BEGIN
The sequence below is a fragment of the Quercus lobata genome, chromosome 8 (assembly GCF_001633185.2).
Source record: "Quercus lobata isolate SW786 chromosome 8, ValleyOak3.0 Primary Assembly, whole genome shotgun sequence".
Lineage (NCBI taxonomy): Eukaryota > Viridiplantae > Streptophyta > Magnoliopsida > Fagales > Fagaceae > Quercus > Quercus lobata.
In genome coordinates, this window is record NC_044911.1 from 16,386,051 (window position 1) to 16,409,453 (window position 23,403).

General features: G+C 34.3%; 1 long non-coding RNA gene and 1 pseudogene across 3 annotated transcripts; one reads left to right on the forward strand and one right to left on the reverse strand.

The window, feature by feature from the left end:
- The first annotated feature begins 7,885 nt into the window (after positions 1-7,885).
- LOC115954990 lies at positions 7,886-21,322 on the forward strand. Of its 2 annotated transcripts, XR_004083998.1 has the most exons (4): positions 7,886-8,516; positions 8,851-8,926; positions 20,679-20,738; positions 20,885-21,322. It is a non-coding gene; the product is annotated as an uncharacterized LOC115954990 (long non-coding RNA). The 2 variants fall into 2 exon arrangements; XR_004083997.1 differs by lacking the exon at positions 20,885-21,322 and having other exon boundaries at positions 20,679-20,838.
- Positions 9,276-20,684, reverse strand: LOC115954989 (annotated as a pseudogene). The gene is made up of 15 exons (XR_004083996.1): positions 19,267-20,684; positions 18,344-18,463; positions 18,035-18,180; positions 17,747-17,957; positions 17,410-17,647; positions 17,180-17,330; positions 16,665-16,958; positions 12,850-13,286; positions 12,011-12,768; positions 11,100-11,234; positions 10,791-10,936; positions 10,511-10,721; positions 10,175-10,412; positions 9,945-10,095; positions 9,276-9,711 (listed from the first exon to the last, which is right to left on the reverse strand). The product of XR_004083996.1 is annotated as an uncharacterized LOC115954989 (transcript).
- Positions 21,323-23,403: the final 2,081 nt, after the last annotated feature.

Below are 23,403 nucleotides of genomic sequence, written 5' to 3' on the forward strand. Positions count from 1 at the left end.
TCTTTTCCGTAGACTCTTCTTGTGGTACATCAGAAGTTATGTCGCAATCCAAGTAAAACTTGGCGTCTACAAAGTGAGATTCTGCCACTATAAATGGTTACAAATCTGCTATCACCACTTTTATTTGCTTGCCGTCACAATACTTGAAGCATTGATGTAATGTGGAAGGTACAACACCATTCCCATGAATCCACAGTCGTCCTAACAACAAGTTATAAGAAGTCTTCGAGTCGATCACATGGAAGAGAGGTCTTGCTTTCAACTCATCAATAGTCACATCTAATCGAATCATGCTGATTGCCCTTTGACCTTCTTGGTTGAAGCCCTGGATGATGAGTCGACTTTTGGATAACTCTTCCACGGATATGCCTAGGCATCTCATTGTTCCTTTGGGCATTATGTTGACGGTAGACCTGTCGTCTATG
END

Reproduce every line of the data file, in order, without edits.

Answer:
The sequence below is a fragment of the Quercus lobata genome, chromosome 8 (assembly GCF_001633185.2).
Source record: "Quercus lobata isolate SW786 chromosome 8, ValleyOak3.0 Primary Assembly, whole genome shotgun sequence".
Lineage (NCBI taxonomy): Eukaryota > Viridiplantae > Streptophyta > Magnoliopsida > Fagales > Fagaceae > Quercus > Quercus lobata.
In genome coordinates, this window is record NC_044911.1 from 16,386,051 (window position 1) to 16,409,453 (window position 23,403).

General features: G+C 34.3%; 1 long non-coding RNA gene and 1 pseudogene across 3 annotated transcripts; one reads left to right on the forward strand and one right to left on the reverse strand.

The window, feature by feature from the left end:
- The first annotated feature begins 7,885 nt into the window (after positions 1-7,885).
- LOC115954990 lies at positions 7,886-21,322 on the forward strand. Of its 2 annotated transcripts, XR_004083998.1 has the most exons (4): positions 7,886-8,516; positions 8,851-8,926; positions 20,679-20,738; positions 20,885-21,322. It is a non-coding gene; the product is annotated as an uncharacterized LOC115954990 (long non-coding RNA). The 2 variants fall into 2 exon arrangements; XR_004083997.1 differs by lacking the exon at positions 20,885-21,322 and having other exon boundaries at positions 20,679-20,838.
- Positions 9,276-20,684, reverse strand: LOC115954989 (annotated as a pseudogene). The gene is made up of 15 exons (XR_004083996.1): positions 19,267-20,684; positions 18,344-18,463; positions 18,035-18,180; positions 17,747-17,957; positions 17,410-17,647; positions 17,180-17,330; positions 16,665-16,958; positions 12,850-13,286; positions 12,011-12,768; positions 11,100-11,234; positions 10,791-10,936; positions 10,511-10,721; positions 10,175-10,412; positions 9,945-10,095; positions 9,276-9,711 (listed from the first exon to the last, which is right to left on the reverse strand). The product of XR_004083996.1 is annotated as an uncharacterized LOC115954989 (transcript).
- Positions 21,323-23,403: the final 2,081 nt, after the last annotated feature.

Below are 23,403 nucleotides of genomic sequence, written 5' to 3' on the forward strand. Positions count from 1 at the left end.
TCTTTTCCGTAGACTCTTCTTGTGGTACATCAGAAGTTATGTCGCAATCCAAGTAAAACTTGGCGTCTACAAAGTGAGATTCTGCCACTATAAATGGTTACAAATCTGCTATCACCACTTTTATTTGCTTGCCGTCACAATACTTGAAGCATTGATGTAATGTGGAAGGTACAACACCATTCCCATGAATCCACAGTCGTCCTAACAACAAGTTATAAGAAGTCTTCGAGTCGATCACATGGAAGAGAGGTCTTGCTTTCAACTCATCAATAGTCACATCTAATCGAATCATGCTGATTGCCCTTTGACCTTCTTGGTTGAAGCCCTGGATGATGAGTCGACTTTTGGATAACTCTTCCACGGATATGCCTAGGCATCTCATTGTTCCTTTGGGCATTATGTTGACGGTAGACCTGTCGTCTATG